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I can find the address of the mouse in a game by scanning for unknown value with Cheat Engine, moving the mouse down the y axis and scanning for increase, and up for decrease (trial and error). The problem I'm having is that this address changes every time I start the game. Is there a way to find a static mouse address? Would there even be a static address for mouse pointer?

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closed as not a real question by bmargulies, Shog9 Oct 21 '11 at 18:02

It's difficult to tell what is being asked here. This question is ambiguous, vague, incomplete, overly broad, or rhetorical and cannot be reasonably answered in its current form. For help clarifying this question so that it can be reopened, visit the help center.If this question can be reworded to fit the rules in the help center, please edit the question.

    
What operating system are you using? –  Sanjay Manohar Oct 20 '11 at 0:54
    
What OS is this on? What IDE are you using? What game frameworks/graphics libraries are you using? We can't really answer your question without that information –  Nate Koppenhaver Oct 20 '11 at 1:18
    
What do you mean by "static address for mouse pointer"? Are you asking how to get the current location of the mouse pointer? Or are you asking something about an actual C++ object that represents a mouse? –  Michael Price Oct 20 '11 at 1:21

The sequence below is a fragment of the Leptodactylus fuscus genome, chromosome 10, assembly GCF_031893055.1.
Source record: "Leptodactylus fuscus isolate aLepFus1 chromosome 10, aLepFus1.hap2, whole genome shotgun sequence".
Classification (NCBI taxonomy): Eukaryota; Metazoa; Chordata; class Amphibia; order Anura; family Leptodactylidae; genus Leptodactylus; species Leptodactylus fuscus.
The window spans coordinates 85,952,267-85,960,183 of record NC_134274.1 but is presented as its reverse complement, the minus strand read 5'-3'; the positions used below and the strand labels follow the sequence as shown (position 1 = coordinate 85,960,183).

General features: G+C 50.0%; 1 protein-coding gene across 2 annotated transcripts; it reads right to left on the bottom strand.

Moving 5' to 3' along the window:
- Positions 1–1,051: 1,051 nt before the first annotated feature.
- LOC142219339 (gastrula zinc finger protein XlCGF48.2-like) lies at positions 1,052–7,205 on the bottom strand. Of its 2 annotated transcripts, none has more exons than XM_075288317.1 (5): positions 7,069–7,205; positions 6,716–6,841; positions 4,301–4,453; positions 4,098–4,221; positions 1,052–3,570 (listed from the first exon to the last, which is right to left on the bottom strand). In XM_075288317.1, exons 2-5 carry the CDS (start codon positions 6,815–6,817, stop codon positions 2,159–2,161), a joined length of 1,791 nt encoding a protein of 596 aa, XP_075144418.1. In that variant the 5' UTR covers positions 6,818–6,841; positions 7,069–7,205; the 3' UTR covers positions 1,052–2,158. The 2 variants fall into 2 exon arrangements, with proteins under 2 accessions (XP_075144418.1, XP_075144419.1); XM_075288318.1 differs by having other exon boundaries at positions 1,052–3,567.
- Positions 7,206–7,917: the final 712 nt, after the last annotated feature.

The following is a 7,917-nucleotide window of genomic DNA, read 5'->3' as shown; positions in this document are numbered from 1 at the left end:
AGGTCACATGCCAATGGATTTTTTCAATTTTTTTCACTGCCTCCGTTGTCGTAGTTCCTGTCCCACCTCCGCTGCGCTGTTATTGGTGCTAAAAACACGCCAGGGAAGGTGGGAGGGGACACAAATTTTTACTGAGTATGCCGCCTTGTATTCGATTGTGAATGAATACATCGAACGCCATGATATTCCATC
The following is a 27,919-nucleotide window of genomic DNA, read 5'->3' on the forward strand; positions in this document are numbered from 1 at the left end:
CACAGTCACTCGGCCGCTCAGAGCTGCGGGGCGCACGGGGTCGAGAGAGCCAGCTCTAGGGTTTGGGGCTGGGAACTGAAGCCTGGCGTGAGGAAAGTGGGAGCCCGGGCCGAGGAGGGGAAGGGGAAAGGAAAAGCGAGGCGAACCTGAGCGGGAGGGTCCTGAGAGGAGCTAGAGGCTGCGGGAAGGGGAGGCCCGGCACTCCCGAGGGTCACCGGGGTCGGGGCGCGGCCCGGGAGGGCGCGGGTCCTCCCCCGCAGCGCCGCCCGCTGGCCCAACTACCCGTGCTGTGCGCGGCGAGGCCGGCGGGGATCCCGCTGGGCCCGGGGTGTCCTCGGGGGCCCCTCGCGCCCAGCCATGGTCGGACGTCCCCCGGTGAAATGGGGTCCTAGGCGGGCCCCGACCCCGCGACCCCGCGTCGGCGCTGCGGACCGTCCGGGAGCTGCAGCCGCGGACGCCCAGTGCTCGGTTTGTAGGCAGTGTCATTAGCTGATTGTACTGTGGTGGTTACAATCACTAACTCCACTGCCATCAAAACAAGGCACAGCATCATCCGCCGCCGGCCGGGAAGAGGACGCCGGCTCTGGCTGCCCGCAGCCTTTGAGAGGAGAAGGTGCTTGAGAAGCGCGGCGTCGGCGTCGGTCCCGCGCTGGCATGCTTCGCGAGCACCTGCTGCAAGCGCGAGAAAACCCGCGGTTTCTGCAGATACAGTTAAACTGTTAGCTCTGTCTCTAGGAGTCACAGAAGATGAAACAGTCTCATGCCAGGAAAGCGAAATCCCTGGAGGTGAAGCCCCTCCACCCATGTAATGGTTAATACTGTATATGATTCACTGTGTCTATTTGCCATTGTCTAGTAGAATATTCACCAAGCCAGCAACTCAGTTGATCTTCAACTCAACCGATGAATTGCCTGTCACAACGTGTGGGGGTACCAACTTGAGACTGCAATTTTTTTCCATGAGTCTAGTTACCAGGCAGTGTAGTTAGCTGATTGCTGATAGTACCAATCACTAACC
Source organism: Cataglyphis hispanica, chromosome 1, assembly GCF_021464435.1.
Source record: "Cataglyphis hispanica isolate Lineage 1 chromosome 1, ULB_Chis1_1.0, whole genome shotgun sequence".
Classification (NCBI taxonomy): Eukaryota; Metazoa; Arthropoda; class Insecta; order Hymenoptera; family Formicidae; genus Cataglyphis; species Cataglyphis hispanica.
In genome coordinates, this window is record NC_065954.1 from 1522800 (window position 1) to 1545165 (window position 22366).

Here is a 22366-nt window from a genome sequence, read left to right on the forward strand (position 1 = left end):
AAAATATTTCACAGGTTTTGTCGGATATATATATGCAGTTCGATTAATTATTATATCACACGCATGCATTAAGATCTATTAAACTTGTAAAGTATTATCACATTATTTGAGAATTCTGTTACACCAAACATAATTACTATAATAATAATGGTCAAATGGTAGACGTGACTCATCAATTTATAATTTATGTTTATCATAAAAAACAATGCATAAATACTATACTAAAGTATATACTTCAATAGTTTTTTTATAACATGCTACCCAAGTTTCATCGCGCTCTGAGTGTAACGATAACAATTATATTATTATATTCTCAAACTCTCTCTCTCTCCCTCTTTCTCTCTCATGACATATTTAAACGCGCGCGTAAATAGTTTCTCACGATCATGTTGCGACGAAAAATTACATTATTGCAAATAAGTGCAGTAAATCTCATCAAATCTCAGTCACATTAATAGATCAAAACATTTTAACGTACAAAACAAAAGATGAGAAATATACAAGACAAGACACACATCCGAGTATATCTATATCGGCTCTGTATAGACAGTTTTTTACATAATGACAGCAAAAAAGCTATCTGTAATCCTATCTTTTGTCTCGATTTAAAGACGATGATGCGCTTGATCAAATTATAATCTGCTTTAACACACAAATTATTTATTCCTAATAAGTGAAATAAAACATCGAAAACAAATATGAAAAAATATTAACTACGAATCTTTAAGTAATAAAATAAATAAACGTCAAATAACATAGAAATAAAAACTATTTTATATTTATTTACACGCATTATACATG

Ok, so this looks like a game-genie-ish thing running on Windows. Which is interesting, but I don't see how this is a programming question. –  Shog9 Oct 21 '11 at 18:03
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1 Answer 1

Simple answer: no, there won't be a static address for the mouse pointer.

More involved answer: there might be, but if there is, it will vary wildly depending on the libraries being used, system, all sorts of factors.

For example, a Windows game using DirectInput 8 may have a static variable containing the mouse pointer location (although it seems somewhat unlikely). Another game may dynamically allocate that. DInput itself may have one, or may not, I have no idea. The system may offer an API function to get the location, but that may not work with exclusive mode.

What you need to do is look at each target program and figure out how it handles input, then figure out if you can intercept that reliably. In the DInput example, you can intercept the interface and wrap it, thus allowing you to poll or watch for polling and record the returned location values.

How that works changes a lot between systems, so if you can provide more detail (and assuming I know how), I may be able to edit in more info.

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